The election of the first generation of black Congressmen and Senators was distinctly chronicled by The New National Era. By the close of the paper’s freshmen year Republican Joseph Rainey became the first black member of the House of Representatives. He was sworn-in December 12, 1870 after being selected by the South Carolina Republican Party to fill the vacated seat of Benjamin Whitenmore who was forced to resign after being charged with selling appointments to U.S. military academies. Rainey would be elected for four successive terms before losing re-election to the 46th Congress in 1878. He retired March 3, 1879, becoming the longest serving black American Congressman during the Reconstruction period.
“Mr. Rainey’s early education was extremely limited, never having attended a school in his life,” introduced the New National Era, “but despite the disadvantages under which the colored people labored at that time, his thirst for education was so great that he took every opportunity that presented itself to acquire a knowledge of books, and, being naturally of an observing turn of mind, improved rapidly.” Rainey “took his seat on the Republican side in the extreme southwest corner of the hall.” He was described as having “straight hair and bushy side whiskers, and looks like a Cuban.” For the record, The New National Era stated, the “colored race is now represented in the United States Senate by Hiram Revels, in the lower House of Congress by Mr. Rainey, and on the Judicial bench by Mr. J. J. Wright, Associate Judge of the Supreme Court of South Carolina.”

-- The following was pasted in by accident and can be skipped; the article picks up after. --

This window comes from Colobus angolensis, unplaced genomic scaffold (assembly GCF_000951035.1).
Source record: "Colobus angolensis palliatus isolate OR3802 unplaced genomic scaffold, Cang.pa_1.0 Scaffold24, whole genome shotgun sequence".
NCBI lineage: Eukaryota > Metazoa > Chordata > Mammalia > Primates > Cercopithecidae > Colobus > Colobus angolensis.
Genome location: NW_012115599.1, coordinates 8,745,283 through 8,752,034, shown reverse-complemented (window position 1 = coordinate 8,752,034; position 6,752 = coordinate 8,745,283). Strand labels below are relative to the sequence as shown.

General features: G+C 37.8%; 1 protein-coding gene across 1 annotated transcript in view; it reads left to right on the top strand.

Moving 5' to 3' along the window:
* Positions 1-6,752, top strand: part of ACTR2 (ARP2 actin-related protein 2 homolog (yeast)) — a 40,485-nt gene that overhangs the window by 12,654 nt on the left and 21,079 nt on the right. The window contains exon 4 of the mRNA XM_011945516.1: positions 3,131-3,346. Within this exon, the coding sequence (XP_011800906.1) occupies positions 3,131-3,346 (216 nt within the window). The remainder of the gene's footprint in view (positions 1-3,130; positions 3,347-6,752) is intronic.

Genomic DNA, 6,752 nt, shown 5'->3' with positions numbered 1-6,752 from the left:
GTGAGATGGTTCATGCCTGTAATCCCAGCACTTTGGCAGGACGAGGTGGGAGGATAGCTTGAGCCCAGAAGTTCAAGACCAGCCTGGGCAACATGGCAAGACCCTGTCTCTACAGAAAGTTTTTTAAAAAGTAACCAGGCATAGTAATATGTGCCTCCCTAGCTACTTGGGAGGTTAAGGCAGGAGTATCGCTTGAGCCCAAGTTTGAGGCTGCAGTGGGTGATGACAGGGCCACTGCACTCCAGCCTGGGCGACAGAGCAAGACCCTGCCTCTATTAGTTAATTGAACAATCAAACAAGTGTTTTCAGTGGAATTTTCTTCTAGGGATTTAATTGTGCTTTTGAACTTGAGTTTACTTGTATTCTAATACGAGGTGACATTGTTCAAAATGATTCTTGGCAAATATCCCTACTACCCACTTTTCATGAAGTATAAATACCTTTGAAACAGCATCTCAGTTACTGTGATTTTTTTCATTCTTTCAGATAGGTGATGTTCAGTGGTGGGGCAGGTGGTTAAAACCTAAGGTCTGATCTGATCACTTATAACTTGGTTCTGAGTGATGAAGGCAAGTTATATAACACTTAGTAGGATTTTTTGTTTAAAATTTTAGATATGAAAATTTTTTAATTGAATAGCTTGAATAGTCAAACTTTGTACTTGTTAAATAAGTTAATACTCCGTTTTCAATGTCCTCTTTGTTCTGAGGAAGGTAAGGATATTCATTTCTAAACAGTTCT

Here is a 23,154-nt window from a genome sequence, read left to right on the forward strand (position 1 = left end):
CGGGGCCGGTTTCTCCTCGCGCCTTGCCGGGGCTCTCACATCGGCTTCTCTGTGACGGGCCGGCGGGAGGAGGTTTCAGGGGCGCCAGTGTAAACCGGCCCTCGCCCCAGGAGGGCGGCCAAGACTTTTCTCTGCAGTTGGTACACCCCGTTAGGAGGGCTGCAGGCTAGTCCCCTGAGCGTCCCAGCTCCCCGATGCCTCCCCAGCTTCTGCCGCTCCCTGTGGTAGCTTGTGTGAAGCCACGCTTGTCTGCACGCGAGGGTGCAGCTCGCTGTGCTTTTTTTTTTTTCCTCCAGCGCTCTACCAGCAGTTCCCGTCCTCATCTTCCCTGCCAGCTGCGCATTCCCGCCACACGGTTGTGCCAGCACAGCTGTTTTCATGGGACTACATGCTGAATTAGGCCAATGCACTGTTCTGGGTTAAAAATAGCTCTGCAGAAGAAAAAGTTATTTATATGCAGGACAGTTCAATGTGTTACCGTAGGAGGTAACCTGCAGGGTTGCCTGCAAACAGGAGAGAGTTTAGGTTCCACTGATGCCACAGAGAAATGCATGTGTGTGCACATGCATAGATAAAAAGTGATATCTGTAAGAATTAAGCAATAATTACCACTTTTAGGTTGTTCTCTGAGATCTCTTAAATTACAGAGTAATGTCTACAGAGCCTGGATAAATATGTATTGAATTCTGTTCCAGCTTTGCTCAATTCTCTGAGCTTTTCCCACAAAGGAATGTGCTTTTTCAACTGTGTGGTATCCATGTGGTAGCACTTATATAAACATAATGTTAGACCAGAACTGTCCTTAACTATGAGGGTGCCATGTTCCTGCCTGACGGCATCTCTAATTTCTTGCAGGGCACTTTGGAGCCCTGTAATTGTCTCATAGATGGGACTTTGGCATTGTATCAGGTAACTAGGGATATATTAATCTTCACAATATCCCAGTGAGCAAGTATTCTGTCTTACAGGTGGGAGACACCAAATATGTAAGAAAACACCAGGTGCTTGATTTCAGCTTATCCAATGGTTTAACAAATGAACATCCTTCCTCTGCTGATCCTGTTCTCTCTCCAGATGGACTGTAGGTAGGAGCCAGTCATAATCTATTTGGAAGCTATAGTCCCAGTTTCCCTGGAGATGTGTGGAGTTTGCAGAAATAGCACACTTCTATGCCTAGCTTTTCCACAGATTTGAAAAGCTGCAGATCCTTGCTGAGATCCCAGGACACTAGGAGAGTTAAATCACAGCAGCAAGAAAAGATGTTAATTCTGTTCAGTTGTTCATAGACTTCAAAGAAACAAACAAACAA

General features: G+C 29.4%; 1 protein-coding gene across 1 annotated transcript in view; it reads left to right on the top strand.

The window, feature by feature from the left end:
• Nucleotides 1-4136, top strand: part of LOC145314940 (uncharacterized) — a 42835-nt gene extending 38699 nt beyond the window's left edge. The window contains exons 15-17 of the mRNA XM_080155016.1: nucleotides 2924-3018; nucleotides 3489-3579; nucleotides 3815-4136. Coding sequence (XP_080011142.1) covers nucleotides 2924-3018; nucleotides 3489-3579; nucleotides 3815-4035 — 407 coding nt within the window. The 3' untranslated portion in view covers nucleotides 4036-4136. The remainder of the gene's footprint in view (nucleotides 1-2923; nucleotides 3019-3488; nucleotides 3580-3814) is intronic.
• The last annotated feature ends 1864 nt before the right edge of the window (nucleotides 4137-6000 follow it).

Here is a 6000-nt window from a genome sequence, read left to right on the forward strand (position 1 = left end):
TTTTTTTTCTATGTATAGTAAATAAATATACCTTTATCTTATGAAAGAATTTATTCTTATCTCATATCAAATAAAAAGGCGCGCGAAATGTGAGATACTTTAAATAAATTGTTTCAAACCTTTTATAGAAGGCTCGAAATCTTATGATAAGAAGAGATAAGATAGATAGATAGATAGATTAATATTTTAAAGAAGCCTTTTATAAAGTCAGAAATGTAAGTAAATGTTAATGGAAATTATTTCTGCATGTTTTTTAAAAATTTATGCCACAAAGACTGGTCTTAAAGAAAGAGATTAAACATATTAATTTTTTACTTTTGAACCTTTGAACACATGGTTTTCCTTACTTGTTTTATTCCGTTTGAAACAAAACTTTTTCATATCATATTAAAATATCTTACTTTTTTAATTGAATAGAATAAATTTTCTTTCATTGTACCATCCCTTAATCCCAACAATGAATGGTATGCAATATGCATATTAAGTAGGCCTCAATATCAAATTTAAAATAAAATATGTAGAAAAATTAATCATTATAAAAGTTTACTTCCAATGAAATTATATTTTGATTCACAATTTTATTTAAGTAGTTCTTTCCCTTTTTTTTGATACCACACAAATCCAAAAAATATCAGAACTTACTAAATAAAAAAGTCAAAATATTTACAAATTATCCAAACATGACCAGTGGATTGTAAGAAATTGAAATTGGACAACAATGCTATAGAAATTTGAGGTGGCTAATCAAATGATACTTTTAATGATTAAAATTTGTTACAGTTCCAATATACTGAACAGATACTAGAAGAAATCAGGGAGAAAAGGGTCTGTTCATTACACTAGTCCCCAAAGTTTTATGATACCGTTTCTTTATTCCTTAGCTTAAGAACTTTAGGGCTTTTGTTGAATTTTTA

It was noted in the same issue that the “colored population of the United States now numbers about five million” which equaled “about nine hundred thousand votes, and probably a million in the next Presidential election.” The previous Census had accounted for forty-two million persons which “will give the country another apportionment for members of the House.” Crunching the numbers, The New National Era determined on “a basis of 150,000 inhabitants to a Representative the House to be chosen two years hence would consist of 250 members. Of these the colored population would furnish the basis for thirty-four members.” In all the Reconstruction Congresses and those leading up to 1901 a total of twenty-one African Americans served as Congressmen.
“The First Colored Representative.” New National Era. 22 Dec. 1870, p. 3.